Founded in November, 1998 and headquartered in Shenzhen, Tencent is one of China's and the world's largest internet services companies, with subsidiaries and investments in media, entertainment, Internet and mobile communications, advertising, e-commerce and internet banking. It was listed on the Hong Kong Stock Exchange on June 16, 2004 and had a market capitalisation of more than HK$ 1 trilion as of the end of 2014.
Tencent builds momentum for mobile e-commerce push
Stock tipped to extend stunning rise as internet giant finds more ways to make its users pay
Shenzhen-based Tencent has given a dream run to investors since its listing almost a decade ago. Its increasingly ambitious e-commerce plans may make it even more attractive.
When Tencent was listed in Hong Kong in 2004, it was offered at HK$3.70 per share. The stock is now valued at more than a hundred times that amount, with its close at HK$379 yesterday.
This year alone, the country's largest listed internet firm has risen 52.2 per cent from HK$249, driven by the expectations that its mobile internet business, led by popular social-networking application Weixin, or WeChat, will soon generate revenues.
While its second-quarter earnings missed analysts' expectations, Tencent is forecast to see its shares climb further this year on the back of WeChat.
Tencent reported last month its net profit rose 18.7 per cent to 3.68 billion yuan (HK$4.67 billion) in the three months to June, up from 3.1 billion yuan a year earlier. That was below the 3.9 billion yuan average estimate of analysts polled by Bloomberg.
Shares of Tencent are projected to reach HK$388 this year, higher than the HK$224.60 to HK$380 range they have traded over the 52 weeks to July 31, according to a research note from Barclays.
"We would view any potential share-price weakness as an enhanced opportunity to accumulate the shares. Tencent is strategically positioned to capture the emerging mobile internet growth opportunities," Barclays said.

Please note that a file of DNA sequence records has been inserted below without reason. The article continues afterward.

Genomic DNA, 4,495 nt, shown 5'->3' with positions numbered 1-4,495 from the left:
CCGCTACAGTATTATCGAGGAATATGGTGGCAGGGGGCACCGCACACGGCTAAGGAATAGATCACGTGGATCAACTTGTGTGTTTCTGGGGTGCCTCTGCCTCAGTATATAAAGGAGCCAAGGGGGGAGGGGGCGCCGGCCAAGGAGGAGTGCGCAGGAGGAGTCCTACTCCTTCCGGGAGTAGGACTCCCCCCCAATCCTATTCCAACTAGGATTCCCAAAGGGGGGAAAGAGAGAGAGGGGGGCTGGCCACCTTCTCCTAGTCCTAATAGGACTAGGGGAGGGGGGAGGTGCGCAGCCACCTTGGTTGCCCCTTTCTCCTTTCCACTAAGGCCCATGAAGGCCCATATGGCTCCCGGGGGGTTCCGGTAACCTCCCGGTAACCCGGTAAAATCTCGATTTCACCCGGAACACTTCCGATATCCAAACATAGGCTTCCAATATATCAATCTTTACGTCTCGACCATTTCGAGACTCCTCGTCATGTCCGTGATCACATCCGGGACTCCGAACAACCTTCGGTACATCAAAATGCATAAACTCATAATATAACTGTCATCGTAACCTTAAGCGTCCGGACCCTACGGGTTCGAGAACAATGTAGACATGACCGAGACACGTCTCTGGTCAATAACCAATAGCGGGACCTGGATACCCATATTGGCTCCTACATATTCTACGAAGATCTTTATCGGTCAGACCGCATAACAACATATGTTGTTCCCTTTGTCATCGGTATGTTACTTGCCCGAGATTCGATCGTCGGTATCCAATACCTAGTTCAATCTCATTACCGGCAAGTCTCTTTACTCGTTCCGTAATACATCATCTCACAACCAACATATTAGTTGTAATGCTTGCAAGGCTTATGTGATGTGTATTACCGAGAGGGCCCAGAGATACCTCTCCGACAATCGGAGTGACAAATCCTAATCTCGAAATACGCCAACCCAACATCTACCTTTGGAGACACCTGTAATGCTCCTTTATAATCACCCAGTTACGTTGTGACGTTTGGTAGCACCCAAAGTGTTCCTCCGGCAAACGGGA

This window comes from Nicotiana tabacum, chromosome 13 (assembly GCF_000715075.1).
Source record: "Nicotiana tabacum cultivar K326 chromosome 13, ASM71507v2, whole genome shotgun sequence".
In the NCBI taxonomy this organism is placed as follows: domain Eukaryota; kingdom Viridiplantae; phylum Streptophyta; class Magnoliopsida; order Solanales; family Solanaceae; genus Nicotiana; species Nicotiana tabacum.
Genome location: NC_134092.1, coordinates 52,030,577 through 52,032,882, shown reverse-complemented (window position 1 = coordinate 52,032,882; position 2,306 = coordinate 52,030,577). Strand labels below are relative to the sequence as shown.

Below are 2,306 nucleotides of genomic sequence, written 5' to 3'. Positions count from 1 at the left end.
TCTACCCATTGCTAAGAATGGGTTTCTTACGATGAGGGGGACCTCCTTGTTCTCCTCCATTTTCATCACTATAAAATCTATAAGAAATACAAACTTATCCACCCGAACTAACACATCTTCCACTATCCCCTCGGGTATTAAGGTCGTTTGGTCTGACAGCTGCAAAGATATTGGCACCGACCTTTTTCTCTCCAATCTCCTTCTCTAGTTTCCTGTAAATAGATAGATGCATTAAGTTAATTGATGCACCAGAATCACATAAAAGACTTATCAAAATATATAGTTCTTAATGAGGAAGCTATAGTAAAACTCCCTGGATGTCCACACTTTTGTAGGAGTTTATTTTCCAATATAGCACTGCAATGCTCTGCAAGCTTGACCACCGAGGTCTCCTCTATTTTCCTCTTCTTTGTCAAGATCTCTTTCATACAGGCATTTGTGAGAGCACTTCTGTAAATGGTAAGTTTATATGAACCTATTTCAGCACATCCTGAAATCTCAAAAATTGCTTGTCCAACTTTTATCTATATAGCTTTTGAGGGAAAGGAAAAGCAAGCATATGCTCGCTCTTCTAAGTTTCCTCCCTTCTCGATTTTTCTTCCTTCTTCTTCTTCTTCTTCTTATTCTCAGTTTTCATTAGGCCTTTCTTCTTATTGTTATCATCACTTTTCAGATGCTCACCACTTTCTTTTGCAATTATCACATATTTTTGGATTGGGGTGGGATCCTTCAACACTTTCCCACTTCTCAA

Led by chairman and chief executive Pony Ma Huateng, Tencent is tapping into the e-commerce field, counting on the popularity of WeChat.
"Though currently online games contribute more than half of its revenue, e-commerce is the future," said Francis Lun Sheung-nim, the managing director of Lyncean Securities.
As the economy on the mainland slows, Beijing is looking for new growth engines in emerging industrial sectors.
E-commerce is one of the most promising ones. Official data reveals that in the first half of this year, the scale of e-commerce has risen to 5.4 trillion yuan, up 38.5 per cent year on year. It is projected that by 2015 such transactions will total 18 trillion yuan, according to a document issued by the State Council.
Ma, 42, is from Guangdong and a graduate of Shenzhen University. He was listed by Forbes last year as the fourth-richest person on the mainland with a personal wealth of US$6.4 billion.
Alan Hellawell, an analyst at Deutsche Bank, said in a research note that Tencent was evolving into a more multi-faceted and interconnected entertainment, social and e-commerce platform.
"We grow more confident in Tencent's monetisation capability, one well beyond its current cash cow of online games, to a more diversified arena in the longer term," Hellawell said.
Tencent has added games and a payment system to WeChat, seen as the first steps to cashing in on its users.
Barclays forecast WeChat to post revenue of 2.95 billion yuan by next year, based on a projected 400 million users. That estimated revenue included 73 per cent from mobile games, 17 per cent from emoticons and 10 per cent from other related mobile-payment transactions, it said.
The future looks quite rosy, but it will not be a smooth journey.
Tencent's ambition to develop in e-commerce has meant a direct confrontation with the country's leading e-commerce company, Alibaba Group.
Competition among internet companies is heating up after Alibaba acquired an 18 per cent stake in web portal Sina's microblogging service, Weibo, for US$586 million in April.
Alibaba suspended sellers' access to WeChat applications this month, while allowing Sina Weibo users to access its website.
Hong Bo, a Beijing-based information-technology industry expert, said Alibaba was "terrified by what Tencent can do in the e-commerce field".
Hong said Alibaba aimed to make users access its platforms Taobao and Tmall directly, not through a third-party channel out of its control. Tencent has also been pressured by telecommunications operators to charge for WeChat. Users are spending far less on voice and text-message services as they move to WeChat, eating into the mobile operators' income.
Outside the mainland, Tencent is hoping to copy its successful WeChat story, although it will compete against rival social mobile apps Line and WhatsApp.
In a conference call with analysts, Tencent management outlined an aggressive international marketing campaign for WeChat this year, with a budget of up to US$200 million.
Tencent said last week that WeChat had surpassed 100 million registered users in international markets.
WeChat's so-called overseas subscriber base included smartphone users in Hong Kong, Taiwan, Macau and India, as well as Southeast Asia, South Africa, and parts of the Middle East and South America.